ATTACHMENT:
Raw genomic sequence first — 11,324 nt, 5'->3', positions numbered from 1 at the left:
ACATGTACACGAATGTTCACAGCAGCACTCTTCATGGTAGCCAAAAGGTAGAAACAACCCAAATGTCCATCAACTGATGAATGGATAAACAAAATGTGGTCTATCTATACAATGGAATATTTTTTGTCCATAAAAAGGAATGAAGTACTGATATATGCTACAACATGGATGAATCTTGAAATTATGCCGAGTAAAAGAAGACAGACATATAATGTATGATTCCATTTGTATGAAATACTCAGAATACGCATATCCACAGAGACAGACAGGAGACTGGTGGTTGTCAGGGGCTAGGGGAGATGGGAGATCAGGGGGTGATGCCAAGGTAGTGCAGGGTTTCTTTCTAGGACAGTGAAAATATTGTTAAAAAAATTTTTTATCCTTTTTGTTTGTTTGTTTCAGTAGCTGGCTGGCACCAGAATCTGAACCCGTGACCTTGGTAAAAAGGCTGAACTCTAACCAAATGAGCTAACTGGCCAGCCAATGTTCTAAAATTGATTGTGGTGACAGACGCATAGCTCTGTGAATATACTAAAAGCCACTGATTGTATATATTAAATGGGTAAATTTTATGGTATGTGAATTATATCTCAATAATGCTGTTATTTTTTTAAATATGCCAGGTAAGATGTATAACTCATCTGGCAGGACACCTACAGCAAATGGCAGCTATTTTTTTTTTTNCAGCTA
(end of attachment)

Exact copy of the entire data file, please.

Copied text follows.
Raw genomic sequence first — 11,324 nt, 5'->3', positions numbered from 1 at the left:
ACATGTACACGAATGTTCACAGCAGCACTCTTCATGGTAGCCAAAAGGTAGAAACAACCCAAATGTCCATCAACTGATGAATGGATAAACAAAATGTGGTCTATCTATACAATGGAATATTTTTTGTCCATAAAAAGGAATGAAGTACTGATATATGCTACAACATGGATGAATCTTGAAATTATGCCGAGTAAAAGAAGACAGACATATAATGTATGATTCCATTTGTATGAAATACTCAGAATACGCATATCCACAGAGACAGACAGGAGACTGGTGGTTGTCAGGGGCTAGGGGAGATGGGAGATCAGGGGGTGATGCCAAGGTAGTGCAGGGTTTCTTTCTAGGACAGTGAAAATATTGTTAAAAAAATTTTTTATCCTTTTTGTTTGTTTGTTTCAGTAGCTGGCTGGCACCAGAATCTGAACCCGTGACCTTGGTAAAAAGGCTGAACTCTAACCAAATGAGCTAACTGGCCAGCCAATGTTCTAAAATTGATTGTGGTGACAGACGCATAGCTCTGTGAATATACTAAAAGCCACTGATTGTATATATTAAATGGGTAAATTTTATGGTATGTGAATTATATCTCAATAATGCTGTTATTTTTTTAAATATGCCAGGTAAGATGTATAACTCATCTGGCAGGACACCTACAGCAAATGGCAGCTATTTTTTTTTTTNCAGCTA